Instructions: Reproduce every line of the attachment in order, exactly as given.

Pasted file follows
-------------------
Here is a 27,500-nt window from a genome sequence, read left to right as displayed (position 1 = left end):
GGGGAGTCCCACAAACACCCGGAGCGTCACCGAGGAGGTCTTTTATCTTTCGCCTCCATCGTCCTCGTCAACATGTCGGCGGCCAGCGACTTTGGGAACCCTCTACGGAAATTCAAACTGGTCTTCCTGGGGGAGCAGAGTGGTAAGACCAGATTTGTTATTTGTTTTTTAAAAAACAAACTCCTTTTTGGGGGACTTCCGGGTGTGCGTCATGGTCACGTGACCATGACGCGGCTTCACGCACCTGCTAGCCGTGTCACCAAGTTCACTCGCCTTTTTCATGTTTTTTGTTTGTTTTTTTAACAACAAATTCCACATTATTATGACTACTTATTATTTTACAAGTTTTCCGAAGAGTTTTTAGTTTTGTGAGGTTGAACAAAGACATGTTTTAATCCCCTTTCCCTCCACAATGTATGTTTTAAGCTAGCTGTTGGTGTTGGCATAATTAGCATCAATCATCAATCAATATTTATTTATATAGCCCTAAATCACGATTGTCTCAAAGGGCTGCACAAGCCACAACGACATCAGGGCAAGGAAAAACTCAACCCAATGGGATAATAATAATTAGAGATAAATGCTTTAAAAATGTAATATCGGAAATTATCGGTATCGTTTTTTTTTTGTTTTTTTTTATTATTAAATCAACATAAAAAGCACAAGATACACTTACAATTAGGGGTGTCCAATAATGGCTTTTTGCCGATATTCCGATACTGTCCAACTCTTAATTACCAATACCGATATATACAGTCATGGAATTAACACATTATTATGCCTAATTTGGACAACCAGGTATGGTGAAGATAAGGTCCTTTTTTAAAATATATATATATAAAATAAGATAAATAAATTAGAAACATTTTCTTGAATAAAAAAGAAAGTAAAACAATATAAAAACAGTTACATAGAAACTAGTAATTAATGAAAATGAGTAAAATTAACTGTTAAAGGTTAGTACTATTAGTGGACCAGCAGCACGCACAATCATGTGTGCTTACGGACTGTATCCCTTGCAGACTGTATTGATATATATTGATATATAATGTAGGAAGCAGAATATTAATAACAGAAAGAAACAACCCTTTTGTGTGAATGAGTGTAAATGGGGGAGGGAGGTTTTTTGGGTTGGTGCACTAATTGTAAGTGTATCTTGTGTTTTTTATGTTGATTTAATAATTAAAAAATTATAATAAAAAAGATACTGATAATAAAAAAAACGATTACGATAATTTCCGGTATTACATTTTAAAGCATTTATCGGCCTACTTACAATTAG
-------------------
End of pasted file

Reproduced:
Here is a 27,500-nt window from a genome sequence, read left to right as displayed (position 1 = left end):
GGGGAGTCCCACAAACACCCGGAGCGTCACCGAGGAGGTCTTTTATCTTTCGCCTCCATCGTCCTCGTCAACATGTCGGCGGCCAGCGACTTTGGGAACCCTCTACGGAAATTCAAACTGGTCTTCCTGGGGGAGCAGAGTGGTAAGACCAGATTTGTTATTTGTTTTTTAAAAAACAAACTCCTTTTTGGGGGACTTCCGGGTGTGCGTCATGGTCACGTGACCATGACGCGGCTTCACGCACCTGCTAGCCGTGTCACCAAGTTCACTCGCCTTTTTCATGTTTTTTGTTTGTTTTTTTAACAACAAATTCCACATTATTATGACTACTTATTATTTTACAAGTTTTCCGAAGAGTTTTTAGTTTTGTGAGGTTGAACAAAGACATGTTTTAATCCCCTTTCCCTCCACAATGTATGTTTTAAGCTAGCTGTTGGTGTTGGCATAATTAGCATCAATCATCAATCAATATTTATTTATATAGCCCTAAATCACGATTGTCTCAAAGGGCTGCACAAGCCACAACGACATCAGGGCAAGGAAAAACTCAACCCAATGGGATAATAATAATTAGAGATAAATGCTTTAAAAATGTAATATCGGAAATTATCGGTATCGTTTTTTTTTTGTTTTTTTTTATTATTAAATCAACATAAAAAGCACAAGATACACTTACAATTAGGGGTGTCCAATAATGGCTTTTTGCCGATATTCCGATACTGTCCAACTCTTAATTACCAATACCGATATATACAGTCATGGAATTAACACATTATTATGCCTAATTTGGACAACCAGGTATGGTGAAGATAAGGTCCTTTTTTAAAATATATATATATAAAATAAGATAAATAAATTAGAAACATTTTCTTGAATAAAAAAGAAAGTAAAACAATATAAAAACAGTTACATAGAAACTAGTAATTAATGAAAATGAGTAAAATTAACTGTTAAAGGTTAGTACTATTAGTGGACCAGCAGCACGCACAATCATGTGTGCTTACGGACTGTATCCCTTGCAGACTGTATTGATATATATTGATATATAATGTAGGAAGCAGAATATTAATAACAGAAAGAAACAACCCTTTTGTGTGAATGAGTGTAAATGGGGGAGGGAGGTTTTTTGGGTTGGTGCACTAATTGTAAGTGTATCTTGTGTTTTTTATGTTGATTTAATAATTAAAAAATTATAATAAAAAAGATACTGATAATAAAAAAAACGATTACGATAATTTCCGGTATTACATTTTAAAGCATTTATCGGCCTACTTACAATTAG